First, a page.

And I learned things from my Aunt Clara, too. She studied nutrition. When she'd talk about things I'd listen — carefully.

You graduated from high school just as World War II was beginning. Did you serve in the military during WWII?

Oh yes. I was drafted into the army shortly after I graduated from high school, in 1942. And I served three-and-a-half years, getting out in late 1945.

What did you do and where did you serve?

When I went in, they gave me an aptitude test and I got really high marks, so they put me to work as an instructor of military subjects. Before I stared that, thought, they sent me to the Armed Forces Institute to teach me how to be an instructor. I took classes in the subjects I'd be teaching and things like educational psychology, too.

At first, I taught field artillery classes, then they took me out of that program and had me teaching for the signal corps. That was because someone read my service records and found out that I had a student pilot's license—I'd gotten it when I was around 16—and that one of my hobbies was building radio controlled model planes. I'd been building them for years before I went into the Army.

The Army was experimenting with drones—planes that could be targets for artillery practice—and they pulled me out of the artillery program and trained me as a crew chief to operate, maintain and fly radio-controlled planes for target practice. They trained me to pack cargo plane parachutes, too. That was because a lot of times, the gunners on the ground would miss the target, but hit the plane. Not only was it a lot safer to have someone controlling a drone on the ground than to have a pilot in a plane pulling a target, it was also a lot safer [for pilots] have a parachute that could lower their plane to the ground if it was hit.

My first assignment was at Ft. Benning [Georgia]. Later, as a crew chief, I was assigned to bases where they were doing target practice.

I went overseas, too, to Cebu, [an island] in the Philippines: I remember landing on a black sand beach. But the action there was pretty much over. We were bringing in a few Japanese prisoners, but the atomic bombs (dropped in August of 1945) had ended the war. The only thing that happened to me there was that I got dysentery and was in the hospital for nine days.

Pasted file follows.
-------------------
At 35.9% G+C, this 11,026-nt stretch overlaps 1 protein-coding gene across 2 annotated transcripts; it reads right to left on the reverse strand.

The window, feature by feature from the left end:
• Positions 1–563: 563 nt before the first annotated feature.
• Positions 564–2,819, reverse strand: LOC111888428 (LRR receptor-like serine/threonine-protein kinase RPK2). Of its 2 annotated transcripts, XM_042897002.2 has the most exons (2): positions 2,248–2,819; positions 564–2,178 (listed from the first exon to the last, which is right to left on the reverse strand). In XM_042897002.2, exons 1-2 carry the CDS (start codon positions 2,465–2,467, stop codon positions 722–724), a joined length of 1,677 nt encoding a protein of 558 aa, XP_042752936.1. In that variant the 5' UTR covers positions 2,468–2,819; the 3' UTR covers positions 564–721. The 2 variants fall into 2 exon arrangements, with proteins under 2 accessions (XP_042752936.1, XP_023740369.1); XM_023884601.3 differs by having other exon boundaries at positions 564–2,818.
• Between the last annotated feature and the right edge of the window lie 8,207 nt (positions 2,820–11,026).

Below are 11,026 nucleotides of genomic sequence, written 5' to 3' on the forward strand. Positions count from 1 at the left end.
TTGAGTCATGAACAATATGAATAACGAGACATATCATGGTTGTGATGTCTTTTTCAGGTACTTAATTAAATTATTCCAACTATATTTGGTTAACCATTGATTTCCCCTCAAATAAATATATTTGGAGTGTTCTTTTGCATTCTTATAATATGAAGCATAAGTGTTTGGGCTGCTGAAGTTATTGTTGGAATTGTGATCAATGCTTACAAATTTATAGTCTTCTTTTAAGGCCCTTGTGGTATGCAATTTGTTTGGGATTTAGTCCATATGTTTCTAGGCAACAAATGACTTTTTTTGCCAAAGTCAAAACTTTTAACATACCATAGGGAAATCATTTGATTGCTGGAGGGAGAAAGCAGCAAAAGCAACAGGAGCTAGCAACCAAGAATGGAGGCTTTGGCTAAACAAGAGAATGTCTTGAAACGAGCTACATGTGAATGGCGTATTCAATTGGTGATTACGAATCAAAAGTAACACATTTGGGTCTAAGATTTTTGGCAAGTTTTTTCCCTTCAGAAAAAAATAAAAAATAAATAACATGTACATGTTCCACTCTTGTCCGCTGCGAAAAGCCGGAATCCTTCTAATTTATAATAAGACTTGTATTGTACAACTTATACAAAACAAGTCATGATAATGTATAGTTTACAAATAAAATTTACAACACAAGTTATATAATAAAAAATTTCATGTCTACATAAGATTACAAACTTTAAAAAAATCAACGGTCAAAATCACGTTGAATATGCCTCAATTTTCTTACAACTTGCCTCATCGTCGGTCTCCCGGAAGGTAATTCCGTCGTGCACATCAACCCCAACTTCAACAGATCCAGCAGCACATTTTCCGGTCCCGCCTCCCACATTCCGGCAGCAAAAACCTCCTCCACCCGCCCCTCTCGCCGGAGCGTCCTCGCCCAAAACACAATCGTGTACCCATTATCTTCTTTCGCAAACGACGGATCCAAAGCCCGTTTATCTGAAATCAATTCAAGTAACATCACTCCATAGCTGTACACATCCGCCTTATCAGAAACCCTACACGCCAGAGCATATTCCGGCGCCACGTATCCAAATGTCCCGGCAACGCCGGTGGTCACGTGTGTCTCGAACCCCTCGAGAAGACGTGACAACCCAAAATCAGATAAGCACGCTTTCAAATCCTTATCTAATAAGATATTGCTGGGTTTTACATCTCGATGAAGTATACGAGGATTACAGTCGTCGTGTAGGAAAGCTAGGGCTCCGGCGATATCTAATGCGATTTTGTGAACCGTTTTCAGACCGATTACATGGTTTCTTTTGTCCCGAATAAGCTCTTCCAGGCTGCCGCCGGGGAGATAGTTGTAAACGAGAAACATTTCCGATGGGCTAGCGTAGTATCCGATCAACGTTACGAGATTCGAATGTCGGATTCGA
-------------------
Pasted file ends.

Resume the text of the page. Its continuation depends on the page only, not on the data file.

You said you had a pilot's license. When did you take up flying?

I had always been crazy about planes, and I snuck into the Cleveland National Air Races in 1937 because we didn't have money for tickets.

I got my student license by taking classes at the Brooklyn Airport, where there were mostly small two-and four-seater planes. At first I saved my money and would go out to the airport and pay for rides. Then I decided to get a student pilot license and I worked to pay for instruction. Then, after the war, I got my private pilot's license and then my commercial pilot's license.

For a short period of time I owned a plane—an early Piper craft, made around 1935—but it got too expensive to keep up.

How do you think your military experience shaped who you are today? Or do you think it did?

When I was being discharged, they really tried to get me to re-enlist—they'd spent a lot of money training me—but I didn't like the army, at all, so I didn't even think about re-enlisting.

Then what did you do when you came home from the war in 1945?

For a short time I got a job at a local company doing woodworking. Then, using the GI Bill, I went for aeronautical training at AeroWays. They had originally been a small outfit that did charter work, then they took over a [flight] training program. It was a good program and took about two-and-a-half years. In the program I learned about aircraft engines, meteorology, and all the subjects related to aviation. And I got my private and commercial pilot's license, too.